The Chief Executive Officer (CEO) of the National Petroleum Authority (NPA) Mr. Hassan Tampuli has disclosed that the country lost almost one billion cedis in tax revenue in 2017, due to the activities of some unscrupulous petroleum service providers in the system.

He explained that what these unscrupulous service providers did was dumping export declared products and Marine Gas Oil (MGO) which is foreign declared to be sold to foreign vessels for economic gain and tax avoidance.

“MGO leakages are estimated to have cost the nation GHS18million in lost tax revenue in 2017, while export dumping cost over GHS850million,” Mr. Hassan Tampuli revealed.

Delivering a welcome address at the maiden Downstream Colloquium organized by the NPA under the theme: “The Petroleum Downstream; Then, Now and the Future”, Mr. Tampuli said: “The Ministries of Energy and Finance in collaboration with the NPA have put in place stringent measures which have drastically reduced these leakages; the measures include application of domestic taxes on MGO Foreign sold to foreign vessels and collaboration with sub-regional neighbors to help account for products declared as exports to those countries.”

“All these measures are aimed at removing the economic incentive to cheat the system and are seen to be yielding some results. MGO foreign for instance has reduced from 20millionlitres a month to 290,000litres a month based on the Authority’s preliminary estimates. We have thought it important to include the issue of these leakages on the agenda for discussion today,” he explained.

Moving forward in 2018, Mr. Tampuli indicated that the Authority intends to intensify activities towards plugging the supply leakages, stressing that “Our activities will be geared towards assisting Ghana Revenue Authority (GRA) to achieve the Special Petroleum Tax (SPT) revenue target of GHS 1.8 billion and Ministry of Finance achieve the Energy Sector Levies Act (ESLA) revenue target of GHS 3.7 billion as provided for in the 2018 budget.

No more toxic fuel

Touching on fuel quality in the country, Mr. Tampuli noted that Ghana is one of the very few African countries such as Tanzania, Uganda, Kenya and Morocco to be consuming low Sulphur fuels with typical imports at less than 10ppm.

“No more toxic fuel,” he said.

According to him, “Technology-based schemes and projects such as the Petroleum Products Marking Scheme and the Bulk Road Vehicle Tracking project, have helped us efficiently monitor and ensure the integrity of the quality and quantity of petroleum products delivered to consumers.”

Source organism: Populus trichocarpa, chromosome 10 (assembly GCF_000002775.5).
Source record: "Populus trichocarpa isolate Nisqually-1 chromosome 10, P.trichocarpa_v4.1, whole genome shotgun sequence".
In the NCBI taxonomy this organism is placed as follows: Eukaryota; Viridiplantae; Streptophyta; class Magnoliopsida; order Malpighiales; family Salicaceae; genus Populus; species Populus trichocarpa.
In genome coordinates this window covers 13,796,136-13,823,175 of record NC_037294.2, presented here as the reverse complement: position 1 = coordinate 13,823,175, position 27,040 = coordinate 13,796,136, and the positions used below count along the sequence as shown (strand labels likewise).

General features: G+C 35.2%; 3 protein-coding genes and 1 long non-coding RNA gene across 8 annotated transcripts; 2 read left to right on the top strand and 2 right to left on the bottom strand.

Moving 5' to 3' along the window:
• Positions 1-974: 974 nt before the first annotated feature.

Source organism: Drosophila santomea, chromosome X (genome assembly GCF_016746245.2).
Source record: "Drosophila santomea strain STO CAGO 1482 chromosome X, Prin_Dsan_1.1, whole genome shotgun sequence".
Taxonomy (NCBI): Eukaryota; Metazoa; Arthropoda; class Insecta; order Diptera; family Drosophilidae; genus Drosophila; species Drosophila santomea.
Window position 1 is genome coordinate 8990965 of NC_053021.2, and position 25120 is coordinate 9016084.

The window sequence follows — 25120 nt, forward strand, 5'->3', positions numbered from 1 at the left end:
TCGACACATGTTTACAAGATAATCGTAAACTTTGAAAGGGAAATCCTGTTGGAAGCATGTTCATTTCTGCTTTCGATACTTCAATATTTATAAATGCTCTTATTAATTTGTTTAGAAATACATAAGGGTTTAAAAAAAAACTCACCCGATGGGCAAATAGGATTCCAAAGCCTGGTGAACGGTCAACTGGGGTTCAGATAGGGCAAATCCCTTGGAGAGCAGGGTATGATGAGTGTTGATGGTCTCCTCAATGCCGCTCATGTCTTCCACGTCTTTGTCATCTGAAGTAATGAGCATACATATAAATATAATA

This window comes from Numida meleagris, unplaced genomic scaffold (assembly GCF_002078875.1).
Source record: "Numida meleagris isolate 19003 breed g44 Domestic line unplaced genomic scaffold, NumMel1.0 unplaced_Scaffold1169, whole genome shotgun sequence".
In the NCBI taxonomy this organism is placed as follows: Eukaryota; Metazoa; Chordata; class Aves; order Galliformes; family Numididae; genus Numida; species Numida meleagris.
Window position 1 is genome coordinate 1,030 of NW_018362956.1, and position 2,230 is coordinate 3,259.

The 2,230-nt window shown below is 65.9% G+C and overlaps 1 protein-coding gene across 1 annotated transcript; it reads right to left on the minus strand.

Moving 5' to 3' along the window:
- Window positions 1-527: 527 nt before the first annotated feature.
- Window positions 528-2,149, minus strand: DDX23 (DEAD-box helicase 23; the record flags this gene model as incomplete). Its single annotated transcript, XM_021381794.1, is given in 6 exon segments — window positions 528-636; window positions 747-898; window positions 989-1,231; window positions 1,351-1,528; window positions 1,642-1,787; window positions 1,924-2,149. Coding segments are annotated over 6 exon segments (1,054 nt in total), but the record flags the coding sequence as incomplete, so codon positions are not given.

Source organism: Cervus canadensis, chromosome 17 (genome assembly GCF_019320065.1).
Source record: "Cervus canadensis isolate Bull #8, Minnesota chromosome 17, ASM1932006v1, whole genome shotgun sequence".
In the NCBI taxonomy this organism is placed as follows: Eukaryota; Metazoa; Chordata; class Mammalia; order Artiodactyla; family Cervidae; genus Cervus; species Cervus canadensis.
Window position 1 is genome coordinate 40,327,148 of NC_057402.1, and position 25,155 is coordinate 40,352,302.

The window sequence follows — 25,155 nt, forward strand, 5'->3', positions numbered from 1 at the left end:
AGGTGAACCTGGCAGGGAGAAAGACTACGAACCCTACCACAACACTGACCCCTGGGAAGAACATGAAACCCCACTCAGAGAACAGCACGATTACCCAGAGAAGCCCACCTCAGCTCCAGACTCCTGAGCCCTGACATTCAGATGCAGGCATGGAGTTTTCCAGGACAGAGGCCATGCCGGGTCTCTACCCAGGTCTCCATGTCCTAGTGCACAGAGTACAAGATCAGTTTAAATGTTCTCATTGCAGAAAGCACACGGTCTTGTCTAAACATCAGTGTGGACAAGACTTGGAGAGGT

Cylinder Recirculation model of LPG distribution

Mr. Tampuli said his outfit is working towards delivering Liquefied Petroleum Gas (LPG) to consumers in a safer and more efficient manner using the Cylinder Recirculation model of LPG distribution.

“The relevant licenses will be issued and safety protocols will be keenly observed to ensure the safety of the good people of Ghana while increasing access to LPG for domestic, commercial and industrial use from the current 25% level to 50%,” he said.

Mr. Tampuli disclosed that out of the total of 657 stations which were assessed during the first phase of its LPG refilling plant safety risk assessment 59 were closed down due to non-compliant.

He said the second phase will be rolled out this year explaining that this phase will lead to decommissioning of high-risk stations and their subsequent conversion into cylinder distribution centers under the new LPG policy.

“Currently a total of 657 stations have been inspected using the criteria developed for the first phase of which 59 remain closed down due to non-compliance. The next phase will be the categorization of the stations into high and low risk.
The exercise will take into consideration the location and human density around the stations, among others.

“The NPA Act will be amended to give it enough legal backing to deal with the new wave of industry issues,” he added.


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